And couponers are sometimes suspected of much more. Even Stephanie Nelson, a.k.a. Coupon Mom, is represented as, perhaps, something other than the proper, coiffed Georgia housewife she appears to be. A local Marietta, Georgia, television segment opens with Nelson calmly walking her dog in a tree-lined neighborhood. The voice-over cautions, “Stephanie Nelson only looks like the picture of suburban innocence, but she is one calculating customer.” The camera cuts to Nelson pushing a cart through the automatic doors of a big-box grocery store, and, in a husky voice, enthusing, “I love grocery shopping.”

In this segment, she cuts her $117 grocery bill to $23 for a total discount of 81 percent. Nelson upends the image of “suburban innocence” to reveal a “calculating” woman who acts with power and grace in the public sphere. After the shopping trip, she admits that couponing is “kind of a thrill.” Leaning in toward the camera, she adds in a hushed tone, “Is that pathetic? Having a thrill at the grocery store?” Though contemporary couponers and their Victorian-era counter-parts seem worlds apart, their shared thrills gesture toward the borders of respectable consumerism.

Shoplifting, Abelson argues, was closely tied to the perceived sexual weaknesses of women faced with irresistible consumer goods. The woman shopper was characterized as physically frail and morally weak, easily seduced by the glitter of department stores and the sweet talk of slick clerks. Abelson summarizes a 1942 medical argument that kleptomania was the “re-creation of the sex act,” quoting one woman who felt a “wild triumph, a lust” when shoplifting. In our interview, Brickell reflected that couponing “makes [her] feel invigorated,” while the Krazy Coupon Lady warns that couponing “addiction” can cause a “coupon ‘high,’ that rush when you save big.”

One expert couponer, who offered only her first name of Melissa, reports that coupon virgins often “feel guilty or that they are stealing from the stores.” She reassures new couponers that it is “NOT stealing; you are not a thief, you are an educated consumer.” One commenter replied that “the first time I got an item for free for stacking coupons, I just knew they were gonna call the cops and have my kids taken from me.” Others acknowledge the morally suspect nature of couponing. Time magazine reporter Brad Tuttle characterized couponers as insiders with special knowledge, who are “getting away with something that sounds absurd and borderline illegal.” Though contemporary moral-ists no longer condemn women shoppers for fraternizing with male clerks or sharing subway cars with commuting businessmen, the anxiety attendant to the image of powerful women acting on the fringes of respectable consumerism has long persisted in American culture.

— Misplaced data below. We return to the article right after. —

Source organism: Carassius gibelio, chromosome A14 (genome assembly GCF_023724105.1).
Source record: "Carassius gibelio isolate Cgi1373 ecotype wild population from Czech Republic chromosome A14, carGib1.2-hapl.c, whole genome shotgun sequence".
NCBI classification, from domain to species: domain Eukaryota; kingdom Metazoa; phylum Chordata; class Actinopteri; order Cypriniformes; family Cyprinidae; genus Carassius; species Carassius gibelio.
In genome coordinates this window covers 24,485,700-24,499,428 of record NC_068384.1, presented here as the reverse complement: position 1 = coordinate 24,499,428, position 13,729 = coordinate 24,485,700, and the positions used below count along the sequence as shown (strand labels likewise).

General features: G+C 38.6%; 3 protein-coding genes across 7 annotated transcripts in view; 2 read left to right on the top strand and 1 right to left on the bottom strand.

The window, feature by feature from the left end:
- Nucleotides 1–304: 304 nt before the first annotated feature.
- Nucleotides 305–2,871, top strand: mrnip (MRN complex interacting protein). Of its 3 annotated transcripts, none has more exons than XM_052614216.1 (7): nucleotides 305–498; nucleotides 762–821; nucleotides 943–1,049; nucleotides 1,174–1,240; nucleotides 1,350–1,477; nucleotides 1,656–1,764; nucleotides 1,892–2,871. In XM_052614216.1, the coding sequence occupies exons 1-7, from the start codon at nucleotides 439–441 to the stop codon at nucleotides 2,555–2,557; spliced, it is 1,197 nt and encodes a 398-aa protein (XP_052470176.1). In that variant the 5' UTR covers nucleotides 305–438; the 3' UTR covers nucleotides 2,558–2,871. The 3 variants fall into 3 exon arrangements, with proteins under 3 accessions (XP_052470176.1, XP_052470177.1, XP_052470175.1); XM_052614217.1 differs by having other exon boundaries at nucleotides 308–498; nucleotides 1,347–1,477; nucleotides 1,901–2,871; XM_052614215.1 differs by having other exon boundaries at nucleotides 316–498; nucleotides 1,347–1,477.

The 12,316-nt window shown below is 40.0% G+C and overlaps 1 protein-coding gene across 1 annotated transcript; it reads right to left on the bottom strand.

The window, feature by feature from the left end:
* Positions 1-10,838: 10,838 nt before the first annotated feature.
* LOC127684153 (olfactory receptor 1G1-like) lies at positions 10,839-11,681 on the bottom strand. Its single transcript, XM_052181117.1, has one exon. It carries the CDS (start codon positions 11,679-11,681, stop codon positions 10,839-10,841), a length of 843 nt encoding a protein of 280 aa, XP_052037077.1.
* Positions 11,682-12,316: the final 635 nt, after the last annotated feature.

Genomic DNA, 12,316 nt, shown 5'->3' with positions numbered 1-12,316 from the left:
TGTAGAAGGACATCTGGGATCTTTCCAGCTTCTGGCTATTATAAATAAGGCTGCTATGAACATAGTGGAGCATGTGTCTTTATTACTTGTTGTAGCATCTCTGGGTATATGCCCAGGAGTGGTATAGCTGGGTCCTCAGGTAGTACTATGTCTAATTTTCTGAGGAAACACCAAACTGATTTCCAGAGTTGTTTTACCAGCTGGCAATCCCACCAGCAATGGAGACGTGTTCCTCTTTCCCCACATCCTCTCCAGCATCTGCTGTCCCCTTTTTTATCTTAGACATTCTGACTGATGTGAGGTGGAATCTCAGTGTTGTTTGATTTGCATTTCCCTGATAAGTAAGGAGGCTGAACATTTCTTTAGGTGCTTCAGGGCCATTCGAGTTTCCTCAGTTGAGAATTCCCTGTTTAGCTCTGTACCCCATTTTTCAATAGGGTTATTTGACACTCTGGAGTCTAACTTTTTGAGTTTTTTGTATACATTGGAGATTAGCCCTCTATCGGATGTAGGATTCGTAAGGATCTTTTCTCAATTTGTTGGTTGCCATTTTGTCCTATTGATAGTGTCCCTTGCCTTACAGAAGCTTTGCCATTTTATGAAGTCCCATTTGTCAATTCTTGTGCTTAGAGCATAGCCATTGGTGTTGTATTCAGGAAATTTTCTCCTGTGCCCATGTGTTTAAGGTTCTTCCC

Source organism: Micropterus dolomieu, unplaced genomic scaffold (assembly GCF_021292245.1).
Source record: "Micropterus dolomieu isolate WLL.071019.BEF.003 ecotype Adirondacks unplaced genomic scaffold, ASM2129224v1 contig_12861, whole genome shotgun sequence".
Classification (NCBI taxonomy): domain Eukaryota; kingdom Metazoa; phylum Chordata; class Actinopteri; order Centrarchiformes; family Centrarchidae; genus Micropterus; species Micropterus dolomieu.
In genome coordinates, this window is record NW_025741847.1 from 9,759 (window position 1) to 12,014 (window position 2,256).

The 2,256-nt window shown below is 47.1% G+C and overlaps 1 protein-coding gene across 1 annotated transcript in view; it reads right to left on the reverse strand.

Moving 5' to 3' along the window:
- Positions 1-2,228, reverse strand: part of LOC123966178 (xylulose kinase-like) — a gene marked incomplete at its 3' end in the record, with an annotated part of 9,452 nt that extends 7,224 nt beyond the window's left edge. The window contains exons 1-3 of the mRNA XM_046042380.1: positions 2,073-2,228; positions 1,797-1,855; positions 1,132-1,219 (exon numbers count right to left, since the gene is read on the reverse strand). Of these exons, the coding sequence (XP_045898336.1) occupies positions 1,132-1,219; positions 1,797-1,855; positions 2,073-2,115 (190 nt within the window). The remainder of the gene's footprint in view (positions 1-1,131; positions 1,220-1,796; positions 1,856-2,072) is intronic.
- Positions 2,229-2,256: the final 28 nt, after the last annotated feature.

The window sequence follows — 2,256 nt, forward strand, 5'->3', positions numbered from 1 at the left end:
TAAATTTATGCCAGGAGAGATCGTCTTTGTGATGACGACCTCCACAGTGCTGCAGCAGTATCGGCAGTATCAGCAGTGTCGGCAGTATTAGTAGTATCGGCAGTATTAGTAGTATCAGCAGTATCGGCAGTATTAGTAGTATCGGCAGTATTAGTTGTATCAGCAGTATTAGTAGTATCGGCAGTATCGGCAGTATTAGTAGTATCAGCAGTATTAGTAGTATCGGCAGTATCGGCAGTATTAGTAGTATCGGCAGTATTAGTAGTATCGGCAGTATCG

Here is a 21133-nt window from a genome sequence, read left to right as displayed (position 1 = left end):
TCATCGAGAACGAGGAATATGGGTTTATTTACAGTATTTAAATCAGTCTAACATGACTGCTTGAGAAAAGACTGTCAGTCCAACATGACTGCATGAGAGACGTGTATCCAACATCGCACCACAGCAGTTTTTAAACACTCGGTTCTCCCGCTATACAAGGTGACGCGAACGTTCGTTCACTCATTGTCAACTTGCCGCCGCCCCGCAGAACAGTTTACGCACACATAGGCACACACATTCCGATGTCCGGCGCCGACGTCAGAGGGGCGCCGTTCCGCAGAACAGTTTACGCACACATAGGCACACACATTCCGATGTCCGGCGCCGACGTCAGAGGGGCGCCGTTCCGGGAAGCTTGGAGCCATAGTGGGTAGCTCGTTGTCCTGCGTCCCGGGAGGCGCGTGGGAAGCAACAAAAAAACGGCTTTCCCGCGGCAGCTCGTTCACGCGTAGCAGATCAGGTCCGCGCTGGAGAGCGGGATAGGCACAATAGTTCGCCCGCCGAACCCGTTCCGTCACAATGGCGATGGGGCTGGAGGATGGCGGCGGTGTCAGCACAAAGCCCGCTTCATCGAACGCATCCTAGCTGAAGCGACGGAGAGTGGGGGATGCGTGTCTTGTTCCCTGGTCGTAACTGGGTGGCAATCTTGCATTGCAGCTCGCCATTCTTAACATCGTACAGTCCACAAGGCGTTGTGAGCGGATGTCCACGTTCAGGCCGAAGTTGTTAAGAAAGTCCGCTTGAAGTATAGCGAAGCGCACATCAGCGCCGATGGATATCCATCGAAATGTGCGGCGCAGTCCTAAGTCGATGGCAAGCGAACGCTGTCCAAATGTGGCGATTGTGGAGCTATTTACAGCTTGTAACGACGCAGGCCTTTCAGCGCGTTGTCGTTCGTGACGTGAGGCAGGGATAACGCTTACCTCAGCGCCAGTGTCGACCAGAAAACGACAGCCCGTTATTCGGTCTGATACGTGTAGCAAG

A Return to the American Family Romance

For all the thrills that couponing supplies, every couponer I interviewed framed their work as a means to stay securely ensconced within domestic life. In a personal interview, Sarah Barrand credits couponing with fulfilling her “heart’s desire” to be her children’s stay-at-home mother. She says that “couponing, for me, was a means to be a stay-at-home mom,” and through couponing, she “provide[d] for her family in a different way” than she would have through wage labor. Aside from the Oprah appearances, Nelson’s stay-at-home story is consistent with that of many couponers. She left her job at Procter & Gamble for her new career as a “stay-at-home mom and CEO of our family budget.”

Many advice sources, such as Cheryl Gochnauer’s book So You Want to Be a Stay-at-Home Mom or Aimee Guess’s blog, Save at Home Mommy, include sections on couponing as one strategy to remain at home.  But the emphasis many couponers place on motherhood doesn’t necessarily suggest a cowardly retreat from the public sphere; rather, it implies a levelheaded calculation of  women’s still-limited opportunities outside the home. McCoy, for instance, estimated that expensive office clothes cost her about $75 monthly, while Brickell conducted our phone interview in her pajamas. Assessing this situation with a brutal clarity, women like Brickell and McCoy have simply decided their prospects are too meager to justify the expense of office clothes, choosing instead to remain at home in their slippers.

This image speaks to both the ability of American women and the tragedy of the limits they still face. From this one image, we see the ingenuity and skill of women alone in quiet kitchens, supporting their families by clipping hundreds of coupons for toothpaste and cereal. But this is less a tragedy than it is a drama; the coupons for toothpaste and cereal stand in for so much more than savings on consumer products. They reveal an entire world of power that, while limited, is still a real alternative to the male-dominated economy. And it is an economy that supports women who, with few resources but a wealth of ingenuity, can glean great value from thousands of coupons that may be worth pennies individually but when used together can fill food banks and feed entire families.


by Adrienne Rose Bitar
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Adrienne Rose Bitar (neé Johnson) is a postdoctoral associate at Cornell University. She specializes in the history and culture of American food and health.